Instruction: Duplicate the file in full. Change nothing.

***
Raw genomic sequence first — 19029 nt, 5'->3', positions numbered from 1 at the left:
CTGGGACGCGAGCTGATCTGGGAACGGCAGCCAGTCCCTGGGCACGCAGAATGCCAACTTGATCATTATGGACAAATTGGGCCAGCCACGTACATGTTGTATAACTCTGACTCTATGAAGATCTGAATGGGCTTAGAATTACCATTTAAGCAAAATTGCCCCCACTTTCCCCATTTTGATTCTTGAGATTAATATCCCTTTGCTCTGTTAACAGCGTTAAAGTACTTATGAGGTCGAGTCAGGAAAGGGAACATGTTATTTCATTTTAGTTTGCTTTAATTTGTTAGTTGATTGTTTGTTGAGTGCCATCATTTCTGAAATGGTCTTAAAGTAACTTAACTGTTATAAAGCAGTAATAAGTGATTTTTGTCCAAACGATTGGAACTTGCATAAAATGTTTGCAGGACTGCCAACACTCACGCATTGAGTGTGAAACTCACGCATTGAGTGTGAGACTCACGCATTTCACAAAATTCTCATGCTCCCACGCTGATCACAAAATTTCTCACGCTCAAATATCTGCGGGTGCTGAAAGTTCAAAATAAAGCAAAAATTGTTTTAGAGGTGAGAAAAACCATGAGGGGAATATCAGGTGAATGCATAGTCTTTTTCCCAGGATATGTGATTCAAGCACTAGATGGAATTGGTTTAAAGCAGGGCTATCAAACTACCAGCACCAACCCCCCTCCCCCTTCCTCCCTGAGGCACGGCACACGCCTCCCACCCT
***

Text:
Raw genomic sequence first — 19029 nt, 5'->3', positions numbered from 1 at the left:
CTGGGACGCGAGCTGATCTGGGAACGGCAGCCAGTCCCTGGGCACGCAGAATGCCAACTTGATCATTATGGACAAATTGGGCCAGCCACGTACATGTTGTATAACTCTGACTCTATGAAGATCTGAATGGGCTTAGAATTACCATTTAAGCAAAATTGCCCCCACTTTCCCCATTTTGATTCTTGAGATTAATATCCCTTTGCTCTGTTAACAGCGTTAAAGTACTTATGAGGTCGAGTCAGGAAAGGGAACATGTTATTTCATTTTAGTTTGCTTTAATTTGTTAGTTGATTGTTTGTTGAGTGCCATCATTTCTGAAATGGTCTTAAAGTAACTTAACTGTTATAAAGCAGTAATAAGTGATTTTTGTCCAAACGATTGGAACTTGCATAAAATGTTTGCAGGACTGCCAACACTCACGCATTGAGTGTGAAACTCACGCATTGAGTGTGAGACTCACGCATTTCACAAAATTCTCATGCTCCCACGCTGATCACAAAATTTCTCACGCTCAAATATCTGCGGGTGCTGAAAGTTCAAAATAAAGCAAAAATTGTTTTAGAGGTGAGAAAAACCATGAGGGGAATATCAGGTGAATGCATAGTCTTTTTCCCAGGATATGTGATTCAAGCACTAGATGGAATTGGTTTAAAGCAGGGCTATCAAACTACCAGCACCAACCCCCCTCCCCCTTCCTCCCTGAGGCACGGCACACGCCTCCCACCCT